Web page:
Health Is Everything: A Medical Blog

3 Things You Do Every Day That Can Make Dry Eyes Worse

One of the most common complaints people have when they visit an eye doctor is that their eyes are feeling dry and irritated. Some people have underlying conditions that contribute to eye dryness, and this is a diagnosable optometric condition. However, there are also certain things that you could be doing every day that contribute to your issues with dry eyes. If you are frequently dealing with eyes that feel like they are dry, irritated, and tired, it is well worth examining daily habits to determine if there are things you can change that could help. 

Using too many chemicals on your body. 

Perfume, makeup, aerosol deodorant, hairspray, body spray—these are typical finds in bathrooms everywhere, and they can be general parts of morning routines for a lot of people. If you really pile on the products as part of your everyday routine, it is well worth cutting back to see if it helps with your dry eyes. Some products contain chemicals that act as irritants for the eyes. For example, a sweet-smelling body spray may seem harmless, but the chemical used to create that sweet smell could easily be irritating the delicate surfaces of your eyes. 

Not blinking enough to protect your eyes. 

This solution sounds almost simple enough to make some people scoff, but there are changes in the everyday lives of society that have people blinking less in general. Studies have shown that people who are staring at a computer screen will actually blink about 66 percent less often. If you work at a computer screen, spend a lot of time looking at your phone, or play a lot of video games, you may not be blinking near enough to keep your eyes properly moisturized. Try to make a habit out of mindful blinking when you are focused on a screen; you may see a noteworthy difference in how dry your eyes feel.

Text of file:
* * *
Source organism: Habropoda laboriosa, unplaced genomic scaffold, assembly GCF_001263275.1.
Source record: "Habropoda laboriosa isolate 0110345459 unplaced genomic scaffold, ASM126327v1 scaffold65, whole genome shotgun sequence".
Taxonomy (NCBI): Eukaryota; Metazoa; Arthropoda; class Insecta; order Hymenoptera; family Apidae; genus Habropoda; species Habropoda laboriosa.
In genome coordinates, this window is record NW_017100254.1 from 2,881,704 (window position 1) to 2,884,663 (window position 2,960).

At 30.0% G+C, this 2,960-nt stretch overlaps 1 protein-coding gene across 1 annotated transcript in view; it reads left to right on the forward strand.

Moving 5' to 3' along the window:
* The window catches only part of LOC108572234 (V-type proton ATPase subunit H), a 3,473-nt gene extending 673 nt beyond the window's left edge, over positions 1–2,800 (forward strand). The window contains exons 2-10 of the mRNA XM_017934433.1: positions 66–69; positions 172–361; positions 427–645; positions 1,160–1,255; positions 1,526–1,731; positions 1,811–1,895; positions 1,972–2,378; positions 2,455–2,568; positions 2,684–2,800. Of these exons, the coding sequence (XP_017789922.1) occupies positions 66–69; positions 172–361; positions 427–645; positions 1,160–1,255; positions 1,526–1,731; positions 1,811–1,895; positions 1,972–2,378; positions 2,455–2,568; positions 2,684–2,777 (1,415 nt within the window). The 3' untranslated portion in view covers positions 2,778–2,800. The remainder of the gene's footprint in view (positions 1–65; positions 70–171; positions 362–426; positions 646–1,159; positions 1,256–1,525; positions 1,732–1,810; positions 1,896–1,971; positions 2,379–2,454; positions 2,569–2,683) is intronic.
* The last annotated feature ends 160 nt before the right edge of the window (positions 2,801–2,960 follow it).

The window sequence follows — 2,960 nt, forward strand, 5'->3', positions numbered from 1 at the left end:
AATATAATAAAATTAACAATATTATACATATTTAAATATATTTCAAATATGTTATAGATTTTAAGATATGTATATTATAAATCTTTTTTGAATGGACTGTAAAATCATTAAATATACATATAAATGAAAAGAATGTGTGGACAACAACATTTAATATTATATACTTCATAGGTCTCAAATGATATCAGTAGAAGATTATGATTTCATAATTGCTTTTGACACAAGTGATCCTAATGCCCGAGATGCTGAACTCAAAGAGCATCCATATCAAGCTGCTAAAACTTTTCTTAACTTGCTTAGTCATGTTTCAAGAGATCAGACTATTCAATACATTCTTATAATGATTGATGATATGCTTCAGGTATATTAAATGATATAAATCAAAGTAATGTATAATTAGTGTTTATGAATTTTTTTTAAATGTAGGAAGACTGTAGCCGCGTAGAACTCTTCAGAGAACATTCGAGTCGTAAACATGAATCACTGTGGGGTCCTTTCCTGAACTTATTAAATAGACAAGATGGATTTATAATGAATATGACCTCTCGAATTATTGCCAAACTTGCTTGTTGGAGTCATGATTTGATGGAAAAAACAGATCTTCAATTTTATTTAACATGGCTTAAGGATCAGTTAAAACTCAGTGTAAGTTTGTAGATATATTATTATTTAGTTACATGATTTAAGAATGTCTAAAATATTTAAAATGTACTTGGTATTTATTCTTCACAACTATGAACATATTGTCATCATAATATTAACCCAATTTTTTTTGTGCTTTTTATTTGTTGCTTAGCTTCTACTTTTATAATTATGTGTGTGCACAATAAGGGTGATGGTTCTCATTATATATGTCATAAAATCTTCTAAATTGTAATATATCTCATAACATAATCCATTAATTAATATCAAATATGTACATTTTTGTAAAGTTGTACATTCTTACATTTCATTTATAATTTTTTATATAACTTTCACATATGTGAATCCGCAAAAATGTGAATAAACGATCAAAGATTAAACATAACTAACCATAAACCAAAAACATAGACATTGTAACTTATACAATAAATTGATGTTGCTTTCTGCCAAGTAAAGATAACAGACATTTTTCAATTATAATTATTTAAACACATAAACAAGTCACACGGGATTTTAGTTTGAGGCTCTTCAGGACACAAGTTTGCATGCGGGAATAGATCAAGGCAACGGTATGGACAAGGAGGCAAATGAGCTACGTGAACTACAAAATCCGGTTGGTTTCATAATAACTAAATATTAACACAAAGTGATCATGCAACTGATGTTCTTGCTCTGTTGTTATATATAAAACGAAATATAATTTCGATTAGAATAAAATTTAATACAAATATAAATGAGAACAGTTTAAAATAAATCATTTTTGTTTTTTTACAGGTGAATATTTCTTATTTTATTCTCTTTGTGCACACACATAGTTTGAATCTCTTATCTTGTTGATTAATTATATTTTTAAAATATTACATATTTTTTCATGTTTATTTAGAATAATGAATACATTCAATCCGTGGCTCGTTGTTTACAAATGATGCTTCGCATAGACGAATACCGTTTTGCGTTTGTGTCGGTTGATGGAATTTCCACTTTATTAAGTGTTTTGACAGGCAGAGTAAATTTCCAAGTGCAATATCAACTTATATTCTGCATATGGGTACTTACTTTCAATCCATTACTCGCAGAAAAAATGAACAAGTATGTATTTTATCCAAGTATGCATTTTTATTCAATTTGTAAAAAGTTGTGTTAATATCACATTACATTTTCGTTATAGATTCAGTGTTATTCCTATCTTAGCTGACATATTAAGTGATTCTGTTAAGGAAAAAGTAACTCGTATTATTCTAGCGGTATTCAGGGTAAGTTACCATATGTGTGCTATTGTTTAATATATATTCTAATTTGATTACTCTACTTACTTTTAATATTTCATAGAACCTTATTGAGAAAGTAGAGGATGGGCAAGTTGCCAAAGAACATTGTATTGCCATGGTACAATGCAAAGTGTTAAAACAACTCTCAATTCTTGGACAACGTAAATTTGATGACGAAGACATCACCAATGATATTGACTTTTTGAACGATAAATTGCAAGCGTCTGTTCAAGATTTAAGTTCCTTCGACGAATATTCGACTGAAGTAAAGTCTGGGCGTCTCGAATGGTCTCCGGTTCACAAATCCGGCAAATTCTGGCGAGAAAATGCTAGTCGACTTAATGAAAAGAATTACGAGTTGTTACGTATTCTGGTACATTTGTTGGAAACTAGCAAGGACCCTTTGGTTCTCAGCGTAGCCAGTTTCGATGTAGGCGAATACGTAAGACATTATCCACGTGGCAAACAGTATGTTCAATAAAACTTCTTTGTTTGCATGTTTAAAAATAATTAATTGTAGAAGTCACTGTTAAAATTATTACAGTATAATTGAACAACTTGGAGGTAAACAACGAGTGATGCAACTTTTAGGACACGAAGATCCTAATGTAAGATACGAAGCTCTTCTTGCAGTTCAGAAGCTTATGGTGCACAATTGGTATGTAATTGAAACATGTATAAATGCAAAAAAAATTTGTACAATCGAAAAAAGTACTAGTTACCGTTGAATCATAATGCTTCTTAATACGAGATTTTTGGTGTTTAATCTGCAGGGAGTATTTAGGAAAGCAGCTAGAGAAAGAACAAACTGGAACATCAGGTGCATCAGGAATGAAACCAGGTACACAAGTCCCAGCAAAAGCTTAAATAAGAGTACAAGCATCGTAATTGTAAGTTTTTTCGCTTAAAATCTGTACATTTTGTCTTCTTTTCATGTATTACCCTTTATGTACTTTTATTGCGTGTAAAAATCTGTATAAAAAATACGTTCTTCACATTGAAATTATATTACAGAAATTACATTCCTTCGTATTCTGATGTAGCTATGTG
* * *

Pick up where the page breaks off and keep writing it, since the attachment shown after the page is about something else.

Forgetting to stay properly hydrated. 

How much water do you really take in on a general day? If you are the type of person that has a bottle of water in your hand all the time, you are probably not experiencing dry eyes due to dehydration. However, if you're the type of person who opens a bottle of water in the morning and you barely finish it by bedtime, your dry eyes could be related to not drinking enough water. Try to make an effort to take in more fluids and see if it makes a difference. 

For more information about dry eye treatment, contact your eye doctor.